NASA launches fossil-finding telescope
June 24, 1999
By Robin Lloyd
(CNN) -- Lift-off into a cloudy, foreboding Florida sky was successful Thursday for NASA's newest space telescope, designed to search for chemical relics of the Big Bang that scientists believe created the universe some 12 billion years ago.
The Delta II rocket carrying the Far Ultraviolet Spectroscopic Explorer (FUSE) launched at 11:43 a.m. EST from Cape Canaveral. The rocket's first stage fell away minutes later, as expected, from the remainder of the rocket as it accelerated to carry the craft to its target orbit 480 miles (768 km) above Earth.
A second stage was expected to burn briefly about an hour after lift-off, and the craft is set to separate from the rocket entirely an hour and sixteen minutes after launch.
"Everything is looking very good on our mission so far," said NASA commentator Lisa Malone, a few minutes after lift-off. By 11:56 a.m., the rocket had accelerated to 17,000 mph and continued to race faster and faster.
NASA TV viewers were treated to a first-of-its-kind shot of the 18-foot-tall spacecraft just after the launch, thanks to a camera mounted on the rocket's second stage.
During its three-year mission, FUSE is expected to operate mostly on its own, moving from target to target, identifying star fields and centering objects in its spectrograph. That instrument is designed to break down ultraviolet light into its component colors to reveal the elemental makeup of the universe just moments after it began.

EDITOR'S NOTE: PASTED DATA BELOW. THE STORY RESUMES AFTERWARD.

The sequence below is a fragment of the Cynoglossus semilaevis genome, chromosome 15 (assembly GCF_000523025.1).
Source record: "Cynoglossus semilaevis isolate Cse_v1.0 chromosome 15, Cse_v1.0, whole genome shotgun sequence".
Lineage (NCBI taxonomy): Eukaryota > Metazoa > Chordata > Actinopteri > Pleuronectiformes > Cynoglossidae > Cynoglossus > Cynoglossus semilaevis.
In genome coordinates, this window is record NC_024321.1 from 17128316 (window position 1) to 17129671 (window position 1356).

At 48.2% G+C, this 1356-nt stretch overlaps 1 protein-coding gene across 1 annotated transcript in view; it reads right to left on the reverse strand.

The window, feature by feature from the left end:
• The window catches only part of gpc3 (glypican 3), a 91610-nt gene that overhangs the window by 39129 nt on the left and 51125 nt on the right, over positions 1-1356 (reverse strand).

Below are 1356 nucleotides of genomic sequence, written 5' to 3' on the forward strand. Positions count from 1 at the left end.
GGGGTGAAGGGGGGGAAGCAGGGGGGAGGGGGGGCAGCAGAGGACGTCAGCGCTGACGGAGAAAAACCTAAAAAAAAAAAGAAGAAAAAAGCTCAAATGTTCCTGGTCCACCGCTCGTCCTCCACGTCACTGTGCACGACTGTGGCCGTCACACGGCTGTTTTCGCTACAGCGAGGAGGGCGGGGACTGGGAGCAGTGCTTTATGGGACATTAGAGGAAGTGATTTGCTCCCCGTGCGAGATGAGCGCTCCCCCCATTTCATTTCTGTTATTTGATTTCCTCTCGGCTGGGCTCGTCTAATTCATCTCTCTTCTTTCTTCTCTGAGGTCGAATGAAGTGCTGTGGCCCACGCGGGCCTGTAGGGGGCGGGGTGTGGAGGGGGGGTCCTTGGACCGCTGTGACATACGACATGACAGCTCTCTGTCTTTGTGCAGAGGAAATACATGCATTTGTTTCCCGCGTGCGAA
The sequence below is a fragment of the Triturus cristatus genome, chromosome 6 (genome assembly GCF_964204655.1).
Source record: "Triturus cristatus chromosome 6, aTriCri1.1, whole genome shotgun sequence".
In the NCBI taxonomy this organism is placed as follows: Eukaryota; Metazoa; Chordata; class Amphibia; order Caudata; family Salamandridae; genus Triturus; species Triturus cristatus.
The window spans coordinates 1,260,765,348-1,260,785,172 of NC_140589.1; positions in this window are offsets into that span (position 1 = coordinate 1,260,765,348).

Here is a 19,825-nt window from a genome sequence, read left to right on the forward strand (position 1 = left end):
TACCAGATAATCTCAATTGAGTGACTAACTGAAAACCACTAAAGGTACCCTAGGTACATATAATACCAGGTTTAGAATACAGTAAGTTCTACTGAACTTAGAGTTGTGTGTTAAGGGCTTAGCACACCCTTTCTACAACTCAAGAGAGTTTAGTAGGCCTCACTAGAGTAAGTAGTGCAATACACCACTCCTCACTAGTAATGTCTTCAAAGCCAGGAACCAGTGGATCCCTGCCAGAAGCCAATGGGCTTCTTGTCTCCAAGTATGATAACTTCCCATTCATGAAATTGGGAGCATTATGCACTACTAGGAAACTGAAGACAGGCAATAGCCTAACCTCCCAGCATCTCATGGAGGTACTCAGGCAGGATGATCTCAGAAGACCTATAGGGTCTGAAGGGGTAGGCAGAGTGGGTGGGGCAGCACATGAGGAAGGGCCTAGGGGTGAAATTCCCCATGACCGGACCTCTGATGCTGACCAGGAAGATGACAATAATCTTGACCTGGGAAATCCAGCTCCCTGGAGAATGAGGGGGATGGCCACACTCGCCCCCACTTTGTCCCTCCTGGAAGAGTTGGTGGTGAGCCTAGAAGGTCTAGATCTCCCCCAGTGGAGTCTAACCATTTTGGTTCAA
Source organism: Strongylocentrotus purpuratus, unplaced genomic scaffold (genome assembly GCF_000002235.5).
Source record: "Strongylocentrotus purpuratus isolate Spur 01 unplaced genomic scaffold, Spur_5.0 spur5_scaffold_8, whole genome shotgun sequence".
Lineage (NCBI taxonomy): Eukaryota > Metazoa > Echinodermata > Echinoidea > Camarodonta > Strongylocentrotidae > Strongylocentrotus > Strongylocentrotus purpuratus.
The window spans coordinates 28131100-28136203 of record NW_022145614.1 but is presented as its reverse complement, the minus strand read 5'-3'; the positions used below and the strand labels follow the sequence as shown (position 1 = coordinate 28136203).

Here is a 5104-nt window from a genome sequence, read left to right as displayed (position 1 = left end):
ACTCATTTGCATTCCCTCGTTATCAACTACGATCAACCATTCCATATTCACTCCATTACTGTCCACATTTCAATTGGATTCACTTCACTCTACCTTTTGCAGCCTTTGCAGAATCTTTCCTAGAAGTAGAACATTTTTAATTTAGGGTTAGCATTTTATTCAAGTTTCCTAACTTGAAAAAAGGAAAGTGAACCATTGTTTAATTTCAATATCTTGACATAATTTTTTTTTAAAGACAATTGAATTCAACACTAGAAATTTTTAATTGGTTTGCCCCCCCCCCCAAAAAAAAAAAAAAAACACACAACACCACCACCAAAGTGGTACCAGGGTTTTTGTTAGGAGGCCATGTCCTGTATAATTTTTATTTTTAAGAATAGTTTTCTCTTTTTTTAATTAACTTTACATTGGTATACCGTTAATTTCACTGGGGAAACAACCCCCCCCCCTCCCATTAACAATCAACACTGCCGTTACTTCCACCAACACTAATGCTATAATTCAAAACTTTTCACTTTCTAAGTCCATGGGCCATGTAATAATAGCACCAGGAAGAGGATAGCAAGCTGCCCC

"What the early conditions of the Big Bang were, how we got here, how it got here -- FUSE is absolutely at the core of answering those questions," said Harley Thronson, director of NASA's Origins program, under which FUSE falls.
Thronson and other FUSE mission participants spoke at a news conference Wednesday at Kennedy Space Center in Florida.
Orbiting above Earth, FUSE will gather information that's impossible to detect with any current telescope and never has been collected far beyond our solar system, said FUSE project scientist George Sonneborn of NASA's Goddard Space Flight Center.
Spectrographic light analysis also can reveal the process of galaxy formation by uncovering details about the molecules that compose them, providing a sort of "bar code" for galactic components.
Astronomers will be looking for one particular clue -- deuterium, a form of hydrogen scientists believe was created in enormous quantities during the Big Bang and only during that time. Researchers at Johns Hopkins describe deuterium as a sort of "cosmic fossil."
Other cosmic questions FUSE will tackle on its three-year mission:
The $214 million mission was developed by Johns Hopkins University, which has primary responsibility for all aspects of the project, while NASA was responsible for the launch. Johns Hopkins engineers built and designed roughly 3,000-pound (1,400 kg) spacecraft.
The spectrograph aboard FUSE will be turned on 10 days after the solar panels are extended. Initially, the craft's instruments will be calibrated. In August, it should begin collecting data.
Thursday launch set for archaeological telescope
FUSE: Far Ultraviolet Spectroscopic Explorer Home Page
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